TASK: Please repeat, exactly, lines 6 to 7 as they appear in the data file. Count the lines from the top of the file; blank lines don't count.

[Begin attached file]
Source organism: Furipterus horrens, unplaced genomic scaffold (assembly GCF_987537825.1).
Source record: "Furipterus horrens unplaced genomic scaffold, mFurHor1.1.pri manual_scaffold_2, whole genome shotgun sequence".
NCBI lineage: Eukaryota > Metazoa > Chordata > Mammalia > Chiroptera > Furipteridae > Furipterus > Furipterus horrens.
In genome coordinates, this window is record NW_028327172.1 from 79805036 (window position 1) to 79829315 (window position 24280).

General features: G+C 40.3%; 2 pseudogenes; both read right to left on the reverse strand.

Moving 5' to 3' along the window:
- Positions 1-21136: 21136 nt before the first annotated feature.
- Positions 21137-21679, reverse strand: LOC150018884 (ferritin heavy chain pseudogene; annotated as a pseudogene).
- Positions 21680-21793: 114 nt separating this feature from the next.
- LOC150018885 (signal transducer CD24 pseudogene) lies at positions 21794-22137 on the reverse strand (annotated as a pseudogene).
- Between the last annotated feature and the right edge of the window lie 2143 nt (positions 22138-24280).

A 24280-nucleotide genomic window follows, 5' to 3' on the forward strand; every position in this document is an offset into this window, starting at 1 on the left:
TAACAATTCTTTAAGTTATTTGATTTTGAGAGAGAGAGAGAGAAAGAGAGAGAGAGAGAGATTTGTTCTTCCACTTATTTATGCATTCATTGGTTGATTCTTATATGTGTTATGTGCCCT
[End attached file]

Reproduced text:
Moving 5' to 3' along the window:
- Positions 1-21136: 21136 nt before the first annotated feature.